I am rereading in my time free Jane Eyre and finding a good number of very interesting elements that had happened unnoticed in previous readings – I recognize it, to me the Brontë me can from the adolescence. Already I have commented in some another occasion on the useful thing that seems to me to incorporate literary references to the urban development investigation, as privileged sources that transmit of exceptional form the experience and mentality of a certain period. Or let’s be just and digámoslo with the words of the one that swept the social sciences in this respect, Raymond Williams: to express the ‘ structure of feeling ‘ of an epoch.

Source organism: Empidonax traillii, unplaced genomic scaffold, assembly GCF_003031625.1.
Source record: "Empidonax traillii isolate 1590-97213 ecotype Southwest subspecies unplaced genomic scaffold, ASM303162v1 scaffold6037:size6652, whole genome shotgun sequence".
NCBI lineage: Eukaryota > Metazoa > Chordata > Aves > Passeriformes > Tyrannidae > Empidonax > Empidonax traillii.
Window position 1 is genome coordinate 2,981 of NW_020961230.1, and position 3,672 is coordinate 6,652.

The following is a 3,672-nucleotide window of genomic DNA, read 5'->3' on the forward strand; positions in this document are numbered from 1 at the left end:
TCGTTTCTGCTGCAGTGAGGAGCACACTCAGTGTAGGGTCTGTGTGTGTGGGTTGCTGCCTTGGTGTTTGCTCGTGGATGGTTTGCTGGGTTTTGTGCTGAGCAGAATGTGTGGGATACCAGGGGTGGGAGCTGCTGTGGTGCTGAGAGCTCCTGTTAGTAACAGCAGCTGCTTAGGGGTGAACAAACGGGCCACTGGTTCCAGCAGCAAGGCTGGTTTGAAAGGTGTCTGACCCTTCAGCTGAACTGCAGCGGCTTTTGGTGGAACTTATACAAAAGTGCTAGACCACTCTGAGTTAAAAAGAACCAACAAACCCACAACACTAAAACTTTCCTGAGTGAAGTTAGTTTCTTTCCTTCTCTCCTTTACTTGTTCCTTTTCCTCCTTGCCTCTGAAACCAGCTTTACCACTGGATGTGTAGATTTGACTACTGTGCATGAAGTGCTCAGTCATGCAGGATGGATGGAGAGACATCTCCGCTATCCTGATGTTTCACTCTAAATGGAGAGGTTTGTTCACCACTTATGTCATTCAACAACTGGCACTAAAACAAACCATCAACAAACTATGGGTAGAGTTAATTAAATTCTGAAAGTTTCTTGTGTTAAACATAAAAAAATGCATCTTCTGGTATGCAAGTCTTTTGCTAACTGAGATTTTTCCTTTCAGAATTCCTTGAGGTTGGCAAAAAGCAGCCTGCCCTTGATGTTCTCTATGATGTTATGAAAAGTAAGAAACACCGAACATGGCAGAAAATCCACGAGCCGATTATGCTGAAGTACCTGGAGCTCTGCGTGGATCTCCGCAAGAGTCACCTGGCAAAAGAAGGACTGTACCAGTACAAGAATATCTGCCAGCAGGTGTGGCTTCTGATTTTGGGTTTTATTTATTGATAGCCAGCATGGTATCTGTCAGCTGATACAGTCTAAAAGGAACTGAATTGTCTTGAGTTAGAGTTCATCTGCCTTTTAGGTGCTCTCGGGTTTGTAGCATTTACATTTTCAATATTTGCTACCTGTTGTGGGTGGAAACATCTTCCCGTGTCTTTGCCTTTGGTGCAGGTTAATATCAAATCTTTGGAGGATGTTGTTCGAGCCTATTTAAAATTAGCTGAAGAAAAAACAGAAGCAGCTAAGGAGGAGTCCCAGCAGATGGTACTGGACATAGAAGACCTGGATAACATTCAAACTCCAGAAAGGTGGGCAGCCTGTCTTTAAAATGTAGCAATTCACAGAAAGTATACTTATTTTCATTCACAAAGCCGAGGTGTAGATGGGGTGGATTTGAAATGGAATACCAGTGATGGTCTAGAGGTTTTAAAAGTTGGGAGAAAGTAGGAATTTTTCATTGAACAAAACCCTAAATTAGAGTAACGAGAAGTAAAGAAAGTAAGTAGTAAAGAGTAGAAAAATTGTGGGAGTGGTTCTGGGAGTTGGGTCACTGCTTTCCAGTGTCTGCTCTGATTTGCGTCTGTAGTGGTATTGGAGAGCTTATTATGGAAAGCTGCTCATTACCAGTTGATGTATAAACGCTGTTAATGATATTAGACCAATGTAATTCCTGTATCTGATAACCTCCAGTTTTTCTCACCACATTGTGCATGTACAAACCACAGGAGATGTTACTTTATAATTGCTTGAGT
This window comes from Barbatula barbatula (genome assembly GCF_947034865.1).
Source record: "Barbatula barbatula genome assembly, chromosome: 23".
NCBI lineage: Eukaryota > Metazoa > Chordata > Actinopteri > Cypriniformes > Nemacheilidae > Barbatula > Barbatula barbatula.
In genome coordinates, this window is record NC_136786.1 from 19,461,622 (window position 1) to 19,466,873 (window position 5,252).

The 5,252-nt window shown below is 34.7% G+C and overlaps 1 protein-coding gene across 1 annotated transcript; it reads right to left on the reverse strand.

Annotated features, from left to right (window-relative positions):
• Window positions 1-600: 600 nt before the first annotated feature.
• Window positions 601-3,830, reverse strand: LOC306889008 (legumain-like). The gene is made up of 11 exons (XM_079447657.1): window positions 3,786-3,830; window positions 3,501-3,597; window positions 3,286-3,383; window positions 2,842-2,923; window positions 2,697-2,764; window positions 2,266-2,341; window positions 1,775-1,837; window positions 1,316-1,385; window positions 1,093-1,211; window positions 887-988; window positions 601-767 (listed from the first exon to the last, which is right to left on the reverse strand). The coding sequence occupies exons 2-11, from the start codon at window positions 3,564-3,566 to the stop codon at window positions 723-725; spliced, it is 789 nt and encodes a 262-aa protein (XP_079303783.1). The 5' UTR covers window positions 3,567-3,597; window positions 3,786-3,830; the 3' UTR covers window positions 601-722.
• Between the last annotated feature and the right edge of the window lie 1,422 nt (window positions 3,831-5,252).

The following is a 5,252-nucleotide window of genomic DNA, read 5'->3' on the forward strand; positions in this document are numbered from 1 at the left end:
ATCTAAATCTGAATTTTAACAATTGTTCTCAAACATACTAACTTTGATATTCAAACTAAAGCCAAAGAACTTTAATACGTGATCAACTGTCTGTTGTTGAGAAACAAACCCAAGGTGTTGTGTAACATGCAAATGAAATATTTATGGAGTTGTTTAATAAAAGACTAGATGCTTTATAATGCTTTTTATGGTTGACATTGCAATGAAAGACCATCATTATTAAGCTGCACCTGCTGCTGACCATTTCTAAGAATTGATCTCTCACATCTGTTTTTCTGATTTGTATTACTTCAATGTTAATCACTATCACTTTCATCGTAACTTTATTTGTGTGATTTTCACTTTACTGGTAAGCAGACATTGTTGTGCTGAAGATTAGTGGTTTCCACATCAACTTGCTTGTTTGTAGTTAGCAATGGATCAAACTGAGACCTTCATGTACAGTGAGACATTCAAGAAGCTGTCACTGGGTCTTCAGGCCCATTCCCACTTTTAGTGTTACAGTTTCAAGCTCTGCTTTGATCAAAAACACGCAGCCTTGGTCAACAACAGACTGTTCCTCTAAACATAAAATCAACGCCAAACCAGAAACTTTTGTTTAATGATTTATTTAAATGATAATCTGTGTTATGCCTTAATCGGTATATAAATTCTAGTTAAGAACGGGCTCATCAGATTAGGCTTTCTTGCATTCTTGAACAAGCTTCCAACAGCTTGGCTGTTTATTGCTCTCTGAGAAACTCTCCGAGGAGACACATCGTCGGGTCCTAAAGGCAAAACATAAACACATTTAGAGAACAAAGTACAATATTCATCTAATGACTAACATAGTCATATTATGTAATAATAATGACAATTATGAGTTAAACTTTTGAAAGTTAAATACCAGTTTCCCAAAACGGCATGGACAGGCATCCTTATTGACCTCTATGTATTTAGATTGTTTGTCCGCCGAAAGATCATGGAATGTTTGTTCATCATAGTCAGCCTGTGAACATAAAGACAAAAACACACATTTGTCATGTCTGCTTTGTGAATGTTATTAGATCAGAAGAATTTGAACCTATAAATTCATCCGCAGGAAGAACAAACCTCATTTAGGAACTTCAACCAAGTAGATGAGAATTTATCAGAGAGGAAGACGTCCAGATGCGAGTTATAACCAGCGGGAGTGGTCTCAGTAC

Since here we have this particular shock of territorialidades between Jane and Rochester, two geografías objected that come to cross in Thornfield Hall, in some place to the north of England. Rochester is the man of the world, his business and leisure produce an extremely mobile, relocated and unforseeable life, moving with facility in the wide fabric of economic and cultural networks with which Great Britain appears worldwide in the first half of the XIXth. Jane is on the contrary the figure fixed to the local area, to the institutions and houses for which it is happening. Rochester jokes in some moment of her: “Miss Eyre, have you ever lived in a town? … Have you seen much society?”.
Álvaro Sevilla Buitrago